NEW YORK: From Walmart Inc to Best Buy, retailers have overhauled Black Friday shopping, with some assigning clerks in orange vests to serve as traffic cops, taking shoppers' temperatures and offering "grab-and-go" merchandise, including toys, bikes and kitchen appliances to discourage lingering in store aisles.
Most major retailers closed on Thanksgiving this year in a nod to the stress endured by their workers during a global health pandemic. Walmart reopened stores at 5 a.m. on Friday, directing shoppers to turn right upon entering and proceed along main aisles to shop deals before paying at registers surrounded by plastic barriers.
Best Buy is opening its doors at 5 a.m. and Target, which introduced contactless self-checkout and doubled the number of parking spots for its contactless “Drive Up” pick-up service this holiday season, set a 7 a.m. opening.
Traditionally, Black Friday, the day after Thanksgiving, has launched the holiday shopping season in the United States, with retailers offering steep discounts and turning a significant profit.
But during this pandemic-ridden year, major retailers from Target Corp to Kohl’s Corp and Walmart rolled out online winter holiday promotions in October to capture any holiday-related spending as early as possible.
Overall, the National Retail Federation (NRF) forecasts U.S. holiday retail sales will increase between 3.6per cent and 5.2per cent over 2019, for a total of US$755.3 billion to US$766.7 billion. That compares with an average annual increase of 2.5per cent over the past five years.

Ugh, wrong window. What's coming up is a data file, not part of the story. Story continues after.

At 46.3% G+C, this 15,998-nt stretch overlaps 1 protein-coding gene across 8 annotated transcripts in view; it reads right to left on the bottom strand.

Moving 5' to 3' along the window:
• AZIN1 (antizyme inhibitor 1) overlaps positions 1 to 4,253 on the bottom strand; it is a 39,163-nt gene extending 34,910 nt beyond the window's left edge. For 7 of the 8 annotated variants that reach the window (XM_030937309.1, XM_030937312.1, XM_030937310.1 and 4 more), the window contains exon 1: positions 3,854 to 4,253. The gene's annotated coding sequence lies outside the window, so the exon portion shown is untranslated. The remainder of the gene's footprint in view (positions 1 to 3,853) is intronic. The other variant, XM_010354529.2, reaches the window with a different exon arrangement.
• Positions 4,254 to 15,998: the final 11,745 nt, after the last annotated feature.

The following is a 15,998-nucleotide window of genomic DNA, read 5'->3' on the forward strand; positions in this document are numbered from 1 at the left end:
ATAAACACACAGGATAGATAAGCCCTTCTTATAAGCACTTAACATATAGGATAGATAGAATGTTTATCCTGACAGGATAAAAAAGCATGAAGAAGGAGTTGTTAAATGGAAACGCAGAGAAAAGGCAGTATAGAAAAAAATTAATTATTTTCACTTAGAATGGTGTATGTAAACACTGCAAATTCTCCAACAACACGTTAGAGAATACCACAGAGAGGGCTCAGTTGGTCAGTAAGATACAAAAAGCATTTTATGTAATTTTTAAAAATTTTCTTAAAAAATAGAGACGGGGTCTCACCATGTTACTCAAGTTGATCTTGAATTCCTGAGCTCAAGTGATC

A Walmart spokeswoman said the world’s largest retailer was not selling traditional “hot-ticket doorbuster" items in stores this Black Friday. But even as health officials around the globe encouraged people to stay home and shop online, Walmart set aside some deals only for shoppers who came into its stores—advertising items including "in-store only" savings on US$5 packs of Wonder Nation’s girls' and boys' underwear and socks. The spokeswoman declined to comment on the ads.
Lindsey Cox, 43, of Thomasville, North Carolina, said she noticed Walmart’s advertised in-store price for Christmas gnomes was much lower than on Amazon.com Inc. But she said she doesn’t plan to visit Walmart stores on Black Friday.
"I could not justify going into the store right now," the stay-at-home mother of three told Reuters. The savings is "not worth the tradeoff" of her or her family potentially being exposed to people who may be infected with coronavirus, she said.
On Nov. 19, the Center for Disease Control and Prevention (CDC) deemed "going shopping in crowded stores just before, on, or after Thanksgiving" as a high-risk activity.
More than half of U.S. shoppers expect to shop online on Black Friday, despite 75per cent of consumers taking advantage of seasonal sales, which started earlier this year, an Adobe Analytics survey predicts.
However, 55per cent of consumers reported that sales on the Black Friday weekend feel less special due to promotions in the run up to the event, according to Adobe.
Adobe expects Thanksgiving Day to come in below US$6 billion in total sales, with Black Friday set to cross US$10 billion in sales.
The volume of Black Friday payment transactions in Britain as of 0900 GMT was down 13.2per cent versus last year, initial data from Barclaycard showed, with retailers of non-essential goods still shut and many in the sector spreading out online discounts throughout the month.
The end of England's second national lockdown on Dec. 2 is predicted to see a surge in transactions, surpassing Black Friday, Barclaycard, which processes nearly one pound (US$1.33) in every three pounds spent in the United Kingdom, said.
(Reporting by Melissa Fares in New York; Additional reporting by Richa Naidu in Chicago, Chris Kahn in New York, James Davey in London, and Aishwarya Venugopal in Bengaluru; Editing by Vanessa O'Connell, Nick Zieminski and Louise Heavens)